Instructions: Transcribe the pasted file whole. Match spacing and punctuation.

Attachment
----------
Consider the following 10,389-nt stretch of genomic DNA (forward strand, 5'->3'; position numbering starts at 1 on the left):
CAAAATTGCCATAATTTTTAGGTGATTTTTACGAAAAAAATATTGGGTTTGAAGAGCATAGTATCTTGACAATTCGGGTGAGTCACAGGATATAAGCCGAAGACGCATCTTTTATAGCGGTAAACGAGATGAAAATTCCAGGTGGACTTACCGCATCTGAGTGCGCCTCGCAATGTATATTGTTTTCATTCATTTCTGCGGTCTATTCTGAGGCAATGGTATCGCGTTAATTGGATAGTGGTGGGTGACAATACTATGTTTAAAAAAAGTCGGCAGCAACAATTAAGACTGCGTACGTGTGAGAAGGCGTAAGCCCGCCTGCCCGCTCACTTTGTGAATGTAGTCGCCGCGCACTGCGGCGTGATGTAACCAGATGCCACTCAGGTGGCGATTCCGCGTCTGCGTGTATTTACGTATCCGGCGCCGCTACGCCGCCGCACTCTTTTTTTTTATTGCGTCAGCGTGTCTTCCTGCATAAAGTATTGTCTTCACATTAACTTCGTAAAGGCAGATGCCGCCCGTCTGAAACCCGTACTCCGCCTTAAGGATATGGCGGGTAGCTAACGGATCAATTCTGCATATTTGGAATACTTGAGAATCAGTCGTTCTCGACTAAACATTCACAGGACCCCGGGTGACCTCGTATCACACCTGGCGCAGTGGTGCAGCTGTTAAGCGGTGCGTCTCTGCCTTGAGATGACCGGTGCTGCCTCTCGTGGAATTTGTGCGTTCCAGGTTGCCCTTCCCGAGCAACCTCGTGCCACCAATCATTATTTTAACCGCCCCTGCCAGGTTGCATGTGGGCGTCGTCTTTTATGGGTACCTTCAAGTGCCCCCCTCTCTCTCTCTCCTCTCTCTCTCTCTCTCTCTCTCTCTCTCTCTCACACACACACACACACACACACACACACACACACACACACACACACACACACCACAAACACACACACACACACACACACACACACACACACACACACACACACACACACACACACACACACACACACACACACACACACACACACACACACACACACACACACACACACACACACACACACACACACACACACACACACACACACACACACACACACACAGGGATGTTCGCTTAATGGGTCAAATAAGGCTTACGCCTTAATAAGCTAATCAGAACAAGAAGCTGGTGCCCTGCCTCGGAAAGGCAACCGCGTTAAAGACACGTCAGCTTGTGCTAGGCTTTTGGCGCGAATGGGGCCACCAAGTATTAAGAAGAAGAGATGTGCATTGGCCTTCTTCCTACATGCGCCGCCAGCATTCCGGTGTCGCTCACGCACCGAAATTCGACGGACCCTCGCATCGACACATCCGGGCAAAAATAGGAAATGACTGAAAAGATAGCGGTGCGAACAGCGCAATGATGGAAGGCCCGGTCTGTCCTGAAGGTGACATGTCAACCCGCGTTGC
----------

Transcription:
Consider the following 10,389-nt stretch of genomic DNA (forward strand, 5'->3'; position numbering starts at 1 on the left):
CAAAATTGCCATAATTTTTAGGTGATTTTTACGAAAAAAATATTGGGTTTGAAGAGCATAGTATCTTGACAATTCGGGTGAGTCACAGGATATAAGCCGAAGACGCATCTTTTATAGCGGTAAACGAGATGAAAATTCCAGGTGGACTTACCGCATCTGAGTGCGCCTCGCAATGTATATTGTTTTCATTCATTTCTGCGGTCTATTCTGAGGCAATGGTATCGCGTTAATTGGATAGTGGTGGGTGACAATACTATGTTTAAAAAAAGTCGGCAGCAACAATTAAGACTGCGTACGTGTGAGAAGGCGTAAGCCCGCCTGCCCGCTCACTTTGTGAATGTAGTCGCCGCGCACTGCGGCGTGATGTAACCAGATGCCACTCAGGTGGCGATTCCGCGTCTGCGTGTATTTACGTATCCGGCGCCGCTACGCCGCCGCACTCTTTTTTTTTATTGCGTCAGCGTGTCTTCCTGCATAAAGTATTGTCTTCACATTAACTTCGTAAAGGCAGATGCCGCCCGTCTGAAACCCGTACTCCGCCTTAAGGATATGGCGGGTAGCTAACGGATCAATTCTGCATATTTGGAATACTTGAGAATCAGTCGTTCTCGACTAAACATTCACAGGACCCCGGGTGACCTCGTATCACACCTGGCGCAGTGGTGCAGCTGTTAAGCGGTGCGTCTCTGCCTTGAGATGACCGGTGCTGCCTCTCGTGGAATTTGTGCGTTCCAGGTTGCCCTTCCCGAGCAACCTCGTGCCACCAATCATTATTTTAACCGCCCCTGCCAGGTTGCATGTGGGCGTCGTCTTTTATGGGTACCTTCAAGTGCCCCCCTCTCTCTCTCTCCTCTCTCTCTCTCTCTCTCTCTCTCTCTCTCTCACACACACACACACACACACACACACACACACACACACACACACACACACACCACAAACACACACACACACACACACACACACACACACACACACACACACACACACACACACACACACACACACACACACACACACACACACACACACACACACACACACACACACACACACACACACACACACACACACACACACACACACACACACACACACACACAGGGATGTTCGCTTAATGGGTCAAATAAGGCTTACGCCTTAATAAGCTAATCAGAACAAGAAGCTGGTGCCCTGCCTCGGAAAGGCAACCGCGTTAAAGACACGTCAGCTTGTGCTAGGCTTTTGGCGCGAATGGGGCCACCAAGTATTAAGAAGAAGAGATGTGCATTGGCCTTCTTCCTACATGCGCCGCCAGCATTCCGGTGTCGCTCACGCACCGAAATTCGACGGACCCTCGCATCGACACATCCGGGCAAAAATAGGAAATGACTGAAAAGATAGCGGTGCGAACAGCGCAATGATGGAAGGCCCGGTCTGTCCTGAAGGTGACATGTCAACCCGCGTTGC